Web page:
ENGL 1302/ EVC/ P1
An Analysis of ‘‘The Lottery’’
Shirley Jackson’s short but disturbingly profound piece of work is titled ‘‘The Lottery’’.
The story focuses around a village on the day of their annual lottery. The town villagers have a misbelief that if they sacrifice one of their own, they will have good crops the next year. One by one in alphabetical order, the villagers draw a lottery. Mrs. Hutchinson ends up being the chosen one with the black dot on her paper. She proceeds by walking towards the center of the crowd and gets stoned to death. The central idea in ‘‘The Lottery’’ by Shirley Jackson suggest that people can sometimes blindly follow actions just because of its tradition.
The author builds up the main character Tessie Hutchinson so that it would seem like she deserves the cruel execution she is faced at the end. In the beginning, Tessie shows up late, wearing an apron, claiming that she had forgotten that today was lottery day. Even before the lottery has begun, she is already guilty of tardiness. After reading the story and its outcome, I wonder if
Tessie was dreading this day all along. When Tessie is in no sort of danger, she is gossiping away with the other ladies. She even encouraged her husband to draw the lottery. But when her name is chosen, her character changes completely. Thus, making her a dynamic character.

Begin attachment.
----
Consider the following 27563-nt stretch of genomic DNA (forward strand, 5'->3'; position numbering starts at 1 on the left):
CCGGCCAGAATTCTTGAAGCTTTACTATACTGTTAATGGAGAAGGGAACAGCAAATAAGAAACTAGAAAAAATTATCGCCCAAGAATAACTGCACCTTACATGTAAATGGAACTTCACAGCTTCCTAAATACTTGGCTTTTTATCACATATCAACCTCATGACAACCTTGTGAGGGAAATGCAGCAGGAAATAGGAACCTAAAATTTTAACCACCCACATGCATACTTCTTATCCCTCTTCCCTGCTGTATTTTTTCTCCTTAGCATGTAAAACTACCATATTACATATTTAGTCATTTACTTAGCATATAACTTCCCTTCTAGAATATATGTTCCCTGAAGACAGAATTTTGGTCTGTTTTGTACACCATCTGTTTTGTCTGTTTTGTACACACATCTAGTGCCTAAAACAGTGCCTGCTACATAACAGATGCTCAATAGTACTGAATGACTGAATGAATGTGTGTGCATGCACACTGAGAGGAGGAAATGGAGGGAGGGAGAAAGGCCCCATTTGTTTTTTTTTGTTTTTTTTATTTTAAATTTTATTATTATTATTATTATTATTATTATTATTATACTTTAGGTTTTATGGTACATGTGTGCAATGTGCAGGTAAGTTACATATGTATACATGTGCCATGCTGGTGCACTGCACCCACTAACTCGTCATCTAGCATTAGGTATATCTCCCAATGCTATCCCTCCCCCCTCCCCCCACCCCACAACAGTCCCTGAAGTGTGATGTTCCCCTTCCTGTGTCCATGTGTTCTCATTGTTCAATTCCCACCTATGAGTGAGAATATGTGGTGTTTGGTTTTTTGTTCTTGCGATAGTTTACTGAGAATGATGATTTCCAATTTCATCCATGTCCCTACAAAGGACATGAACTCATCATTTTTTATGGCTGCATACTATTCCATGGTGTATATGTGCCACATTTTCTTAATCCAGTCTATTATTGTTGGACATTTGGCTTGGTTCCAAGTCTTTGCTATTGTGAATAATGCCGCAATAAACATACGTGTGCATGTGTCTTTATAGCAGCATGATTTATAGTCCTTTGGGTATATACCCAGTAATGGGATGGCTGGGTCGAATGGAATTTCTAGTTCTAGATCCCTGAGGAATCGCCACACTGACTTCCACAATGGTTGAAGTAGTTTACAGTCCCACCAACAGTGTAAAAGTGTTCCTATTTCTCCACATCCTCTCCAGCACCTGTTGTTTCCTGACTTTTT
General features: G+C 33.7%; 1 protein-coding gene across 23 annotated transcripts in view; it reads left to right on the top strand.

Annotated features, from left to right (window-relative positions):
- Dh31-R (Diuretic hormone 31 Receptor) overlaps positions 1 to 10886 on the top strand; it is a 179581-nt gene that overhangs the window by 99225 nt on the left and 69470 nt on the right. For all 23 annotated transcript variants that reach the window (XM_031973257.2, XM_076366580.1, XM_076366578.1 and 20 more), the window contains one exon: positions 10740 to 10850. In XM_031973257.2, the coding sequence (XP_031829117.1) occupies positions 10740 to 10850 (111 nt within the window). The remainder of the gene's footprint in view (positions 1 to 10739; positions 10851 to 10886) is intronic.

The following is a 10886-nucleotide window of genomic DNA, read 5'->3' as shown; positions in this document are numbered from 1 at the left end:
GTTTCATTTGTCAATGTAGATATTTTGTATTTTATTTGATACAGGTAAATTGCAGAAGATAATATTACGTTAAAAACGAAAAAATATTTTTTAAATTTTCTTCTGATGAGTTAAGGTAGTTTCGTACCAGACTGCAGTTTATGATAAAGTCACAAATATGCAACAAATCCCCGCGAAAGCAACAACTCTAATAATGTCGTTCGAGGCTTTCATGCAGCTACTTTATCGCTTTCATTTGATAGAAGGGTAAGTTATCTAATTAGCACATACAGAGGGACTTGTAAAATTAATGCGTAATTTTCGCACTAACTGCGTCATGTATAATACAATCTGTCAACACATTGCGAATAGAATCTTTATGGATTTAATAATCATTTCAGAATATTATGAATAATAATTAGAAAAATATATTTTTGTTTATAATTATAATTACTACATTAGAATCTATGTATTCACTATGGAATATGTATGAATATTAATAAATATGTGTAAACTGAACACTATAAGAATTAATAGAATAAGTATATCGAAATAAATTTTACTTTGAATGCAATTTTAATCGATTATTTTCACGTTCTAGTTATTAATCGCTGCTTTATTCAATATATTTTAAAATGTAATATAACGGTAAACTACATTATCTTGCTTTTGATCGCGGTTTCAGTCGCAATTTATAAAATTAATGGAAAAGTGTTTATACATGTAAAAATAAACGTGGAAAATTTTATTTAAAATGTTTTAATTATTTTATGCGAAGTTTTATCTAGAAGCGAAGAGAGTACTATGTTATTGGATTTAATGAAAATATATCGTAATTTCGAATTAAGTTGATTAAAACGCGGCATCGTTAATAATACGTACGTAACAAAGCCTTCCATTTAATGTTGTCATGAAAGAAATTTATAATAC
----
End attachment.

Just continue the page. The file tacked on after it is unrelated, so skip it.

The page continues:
The central conflict in "The Lottery" is Individual vs. Society, showing the individual's struggle against collectively accepted norms. Tessie Hutchinson refuses to accept that her family,
and then she herself, has been chosen for the Lottery, but her protests are ignored and overpowered by the collective assurance of the ritual's acceptance. Old Man Warner represents Society, the purpose which is condoned by the village as normal and even virtuous. Tessie represents
Man, the individual who fights against norms but, in this case, is destroyed by them. Her fight comes from a selfish, personal desire for her family to be spared by the Lottery; since the society of the village expects every member to be equally invested in the outcome, her rebellion is quickly put down. The outcome of the story shows that Society, in this case, is victorious, and there is no sign that the Individual has had much effect on other opinions.
The author of this story uses the third-person dramatic point of view to tell a story about an un-named village that celebrates a wicked, annual event. In this point of view, the narrator is an unidentified speaker who reports things in great detail, even though the narrator does not play a role in the story. The use of the third-person point of view, with just a few cases of third-person omniscient thrown in, is an effective way of telling this ironic tale, both because the narrator's reporter-like blandness parallels the villagers' apparent apathy to the lottery, and because it helps build to the surprise ending by giving away bits of information to the reader through the actions and discussions of the villagers without giving away the final twist.
The setting of "The Lottery" has all the appearance of being a wholesome small town in rural America. Through imagery and detail, like "the flowers were blooming profusely, and the grass was richly green," Jackson conveys a pastoral feeling of a gentle summer. The men speak of tractors and farming, and the women wear "faded house
dresses and sweaters." Jackson's use of setting in "The Lottery" is one of the greatest…